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  1. 26 Jan '09 04:07
    I have no idea which opening to use!

    Im a 1400ish player and I want something that most players wouldnt be prepared for and that would take them out of their comfort zone, but I want it to be a relatively established and well respected opening. So I dont really want 1. e4

    I dont want an opening that leads to me playing defensively. Maybe something that takes control of the center and leads to more wins and losses than draws.

    Any suggestions?
  2. 26 Jan '09 04:10
    Originally posted by LogicNinja
    I have no idea which opening to use!

    Im a 1400ish player and I want something that most players wouldnt be prepared for and that would take them out of their comfort zone, but I want it to be a relatively established and well respected opening. So I dont really want 1. e4

    I dont want an opening that leads to me playing defensively. Maybe somethin ...[text shortened]... at takes control of the center and leads to more wins and losses than draws.

    Any suggestions?
    I know you said no e4, but how about the King's Gambit? It leads to fun wins/loses.
  3. Standard member wormwood
    If Theres Hell Below
    26 Jan '09 04:23
    Originally posted by LogicNinja
    I have no idea which opening to use!

    Im a 1400ish player and I want something that most players wouldnt be prepared for and that would take them out of their comfort zone, but I want it to be a relatively established and well respected opening. So I dont really want 1. e4

    I dont want an opening that leads to me playing defensively. Maybe somethin ...[text shortened]... at takes control of the center and leads to more wins and losses than draws.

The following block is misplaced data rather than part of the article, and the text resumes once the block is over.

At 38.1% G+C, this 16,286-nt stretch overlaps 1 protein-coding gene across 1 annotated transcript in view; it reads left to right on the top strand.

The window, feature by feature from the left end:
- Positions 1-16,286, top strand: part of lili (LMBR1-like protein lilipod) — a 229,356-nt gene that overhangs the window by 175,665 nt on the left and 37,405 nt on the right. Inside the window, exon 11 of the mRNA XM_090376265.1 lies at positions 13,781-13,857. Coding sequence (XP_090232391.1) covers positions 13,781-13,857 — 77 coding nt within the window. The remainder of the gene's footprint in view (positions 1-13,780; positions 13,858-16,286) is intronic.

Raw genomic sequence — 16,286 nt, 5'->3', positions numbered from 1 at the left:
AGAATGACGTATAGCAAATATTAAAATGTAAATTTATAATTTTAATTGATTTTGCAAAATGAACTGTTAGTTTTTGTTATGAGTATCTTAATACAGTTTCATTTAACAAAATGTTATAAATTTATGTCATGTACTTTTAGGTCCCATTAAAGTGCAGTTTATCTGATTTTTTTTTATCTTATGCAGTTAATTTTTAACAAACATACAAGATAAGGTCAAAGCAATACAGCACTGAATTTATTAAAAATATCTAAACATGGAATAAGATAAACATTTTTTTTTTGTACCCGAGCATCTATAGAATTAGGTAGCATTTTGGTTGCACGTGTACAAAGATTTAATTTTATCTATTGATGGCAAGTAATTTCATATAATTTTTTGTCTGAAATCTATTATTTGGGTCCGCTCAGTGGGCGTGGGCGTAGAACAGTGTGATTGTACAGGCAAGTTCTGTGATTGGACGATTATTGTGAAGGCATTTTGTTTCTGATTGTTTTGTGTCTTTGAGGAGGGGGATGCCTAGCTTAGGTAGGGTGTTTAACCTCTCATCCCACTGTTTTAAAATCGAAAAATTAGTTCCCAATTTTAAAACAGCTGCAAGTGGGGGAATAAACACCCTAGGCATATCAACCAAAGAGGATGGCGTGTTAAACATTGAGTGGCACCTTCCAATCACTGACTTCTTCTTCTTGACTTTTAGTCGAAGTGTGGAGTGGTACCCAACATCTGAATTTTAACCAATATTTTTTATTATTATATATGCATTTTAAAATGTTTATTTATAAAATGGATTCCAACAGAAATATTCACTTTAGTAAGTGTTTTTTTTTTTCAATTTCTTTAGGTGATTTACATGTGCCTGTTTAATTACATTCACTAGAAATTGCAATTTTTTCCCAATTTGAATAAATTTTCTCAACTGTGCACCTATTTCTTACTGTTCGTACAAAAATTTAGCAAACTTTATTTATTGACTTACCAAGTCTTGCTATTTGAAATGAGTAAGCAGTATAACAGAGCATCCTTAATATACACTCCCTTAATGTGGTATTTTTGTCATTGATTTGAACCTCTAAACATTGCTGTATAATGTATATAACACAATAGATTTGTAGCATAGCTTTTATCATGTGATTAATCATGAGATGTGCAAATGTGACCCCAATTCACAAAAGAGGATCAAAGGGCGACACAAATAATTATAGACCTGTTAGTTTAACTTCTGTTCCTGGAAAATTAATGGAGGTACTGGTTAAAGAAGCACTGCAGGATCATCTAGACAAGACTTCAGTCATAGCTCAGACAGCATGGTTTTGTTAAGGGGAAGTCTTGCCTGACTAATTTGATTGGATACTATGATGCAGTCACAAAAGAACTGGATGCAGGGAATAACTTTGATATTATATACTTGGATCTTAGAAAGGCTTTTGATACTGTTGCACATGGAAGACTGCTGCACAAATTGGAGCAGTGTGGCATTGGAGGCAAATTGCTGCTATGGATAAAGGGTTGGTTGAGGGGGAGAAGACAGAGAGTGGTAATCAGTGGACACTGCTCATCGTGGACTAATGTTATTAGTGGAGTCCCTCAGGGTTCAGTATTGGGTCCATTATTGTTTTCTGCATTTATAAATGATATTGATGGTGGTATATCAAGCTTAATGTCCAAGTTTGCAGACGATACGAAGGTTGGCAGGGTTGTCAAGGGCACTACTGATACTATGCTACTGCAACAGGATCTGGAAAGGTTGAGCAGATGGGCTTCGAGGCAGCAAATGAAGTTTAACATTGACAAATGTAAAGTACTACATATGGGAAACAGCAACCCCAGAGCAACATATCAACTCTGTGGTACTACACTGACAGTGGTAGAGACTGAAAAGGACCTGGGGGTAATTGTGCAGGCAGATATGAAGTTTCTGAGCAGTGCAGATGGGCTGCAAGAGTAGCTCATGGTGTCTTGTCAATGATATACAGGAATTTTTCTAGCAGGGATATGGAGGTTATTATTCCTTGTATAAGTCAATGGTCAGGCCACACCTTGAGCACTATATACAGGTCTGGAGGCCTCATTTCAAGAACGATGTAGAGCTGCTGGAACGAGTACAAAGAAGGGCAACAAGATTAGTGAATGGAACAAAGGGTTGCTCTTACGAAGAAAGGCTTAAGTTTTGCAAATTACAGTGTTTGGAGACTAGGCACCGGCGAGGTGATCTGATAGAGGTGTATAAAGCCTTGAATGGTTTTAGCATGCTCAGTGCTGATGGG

Any suggestions?
    leningrad dutch with reversed colors.

    1.f4-Nf3-g3-Bg2-d3 type of setup.

    something like this:

  4. Standard member bill718
    Enigma
    26 Jan '09 04:41
    Originally posted by LogicNinja
    I have no idea which opening to use!

    Im a 1400ish player and I want something that most players wouldnt be prepared for and that would take them out of their comfort zone, but I want it to be a relatively established and well respected opening. So I dont really want 1. e4

    I dont want an opening that leads to me playing defensively. Maybe somethin ...[text shortened]... at takes control of the center and leads to more wins and losses than draws.

    Any suggestions?
    I faced this awhile ago myself. Try either the Kings Indian Attack or the English.
  5. Standard member DeepThought
    Losing the Thread
    26 Jan '09 05:17
    Originally posted by LogicNinja
    I have no idea which opening to use!

    Im a 1400ish player and I want something that most players wouldnt be prepared for and that would take them out of their comfort zone, but I want it to be a relatively established and well respected opening. So I dont really want 1. e4

    I dont want an opening that leads to me playing defensively. Maybe somethin ...[text shortened]... at takes control of the center and leads to more wins and losses than draws.

    Any suggestions?
    The problem is that you can´t choose the opening. You can decide to play the Queen´s gambit and start 1. d4, but as soon as black plays 1. ... f5 it´s the Dutch. You simply can´t choose one single system. You have to identify a set of openings which lead to either similar positions or at least positions you can cope with.

    The difficulty you had with 1. e4 was that it doesn´t take opponents out of their comfort zone. The problem is nothing else does either. Chess opening theory exists to give grandmasters lucrative publishing contracts for opening books. Your opponents read this stuff and know how to cope with all sorts of wacky lines. In correspondence chess your opponents will be able to use databases as well.

    woodworms suggestion of 1. f4 is sensible, you get an attack and it´s not 1. e4.
  6. 26 Jan '09 06:19